These encounters left him with two bad knees, although his career as a winger – which he admitted did not reach the standard of his son’s – lasted into his thirties. He has kept in touch with Simon Barnes, chief sportswriter at The Times, who was an old school friend.

University place

It was also in Newport that Pye completed his A-levels and won a place at university - the first person in his family to do so. Sheffield University was the destination, and history was the subject – a subject that, to this day, he speaks of with fondness.

“It shapes my way of thinking. I need to understand what’s happened in the past in order to understand what will happen in the future.

“You can be quite critical of views and fashions if you have a good knowledge of history.

“It gives you a view that nothing is certain and everything changes.”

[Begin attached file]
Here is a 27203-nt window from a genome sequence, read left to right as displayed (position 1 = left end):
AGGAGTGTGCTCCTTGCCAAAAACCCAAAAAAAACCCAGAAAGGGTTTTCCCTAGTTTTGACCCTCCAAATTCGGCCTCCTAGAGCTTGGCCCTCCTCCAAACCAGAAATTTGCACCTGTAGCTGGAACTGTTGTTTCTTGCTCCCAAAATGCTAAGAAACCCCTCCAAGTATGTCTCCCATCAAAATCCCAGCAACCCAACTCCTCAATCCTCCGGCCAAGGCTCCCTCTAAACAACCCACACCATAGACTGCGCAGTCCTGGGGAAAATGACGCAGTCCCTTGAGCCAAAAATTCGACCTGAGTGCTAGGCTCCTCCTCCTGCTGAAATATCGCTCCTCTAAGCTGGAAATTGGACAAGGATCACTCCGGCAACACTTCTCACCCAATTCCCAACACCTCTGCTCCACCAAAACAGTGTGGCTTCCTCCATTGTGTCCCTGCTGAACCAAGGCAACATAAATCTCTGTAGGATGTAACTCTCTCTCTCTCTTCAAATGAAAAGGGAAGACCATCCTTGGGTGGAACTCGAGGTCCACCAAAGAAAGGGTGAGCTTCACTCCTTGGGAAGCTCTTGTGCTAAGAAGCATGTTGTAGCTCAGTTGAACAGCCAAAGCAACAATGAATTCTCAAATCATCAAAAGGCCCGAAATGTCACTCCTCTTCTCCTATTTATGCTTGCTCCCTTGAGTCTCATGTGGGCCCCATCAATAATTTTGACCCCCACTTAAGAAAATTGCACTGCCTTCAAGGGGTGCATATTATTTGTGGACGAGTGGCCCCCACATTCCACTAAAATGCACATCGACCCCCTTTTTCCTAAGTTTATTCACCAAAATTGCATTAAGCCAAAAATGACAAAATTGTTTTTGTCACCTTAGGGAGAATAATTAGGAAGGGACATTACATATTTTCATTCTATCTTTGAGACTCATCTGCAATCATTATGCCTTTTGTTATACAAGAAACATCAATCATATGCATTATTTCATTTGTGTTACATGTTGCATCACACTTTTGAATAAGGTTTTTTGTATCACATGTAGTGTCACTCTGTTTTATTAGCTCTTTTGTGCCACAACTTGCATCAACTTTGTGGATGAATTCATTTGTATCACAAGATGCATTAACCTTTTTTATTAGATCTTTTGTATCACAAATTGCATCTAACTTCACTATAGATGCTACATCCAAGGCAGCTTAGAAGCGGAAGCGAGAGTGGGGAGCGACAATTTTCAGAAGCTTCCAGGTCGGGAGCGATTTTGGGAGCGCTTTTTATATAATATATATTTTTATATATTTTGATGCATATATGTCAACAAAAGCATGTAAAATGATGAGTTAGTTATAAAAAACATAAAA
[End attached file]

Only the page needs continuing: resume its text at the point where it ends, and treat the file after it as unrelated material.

“I want us to improve our attractiveness in order to make us the preferred employer in the insurance industry

History then turned to philosophy as he offered some advice to all involved in the industry: “The best bet in insurance is to be a mild contrarian.”

He left university and immediately began his career in the insurance industry, winning a place on Provincial’s graduate scheme and initially working in its fire department. “On the very first day, I was wheeled round to another insurance company to sign up for the CII exams,” he recalled.

“I remember the old school branch manager – bowler hat, pinstripe trousers, buttonhole. He was in very early with the chief clerk to sort the post. Then, he’d go off for coffee with the other managers in the town – bank managers, store managers – pretty much all of his friends.

“Then for lunch, at half past twelve, he’d be at the Conservative club or the golf course. He’d be out the door and on his way home by four-thirty. That was one of the reasons I wanted to be a manager.”

It was during his time at Provincial that he first met Peter Cullum, now chairman of Towergate, while undertaking a course equivalent to today’s MBA. Pye was sponsored by Provincial, but Cullum – now “friend and rival” – gave up his job to do the course.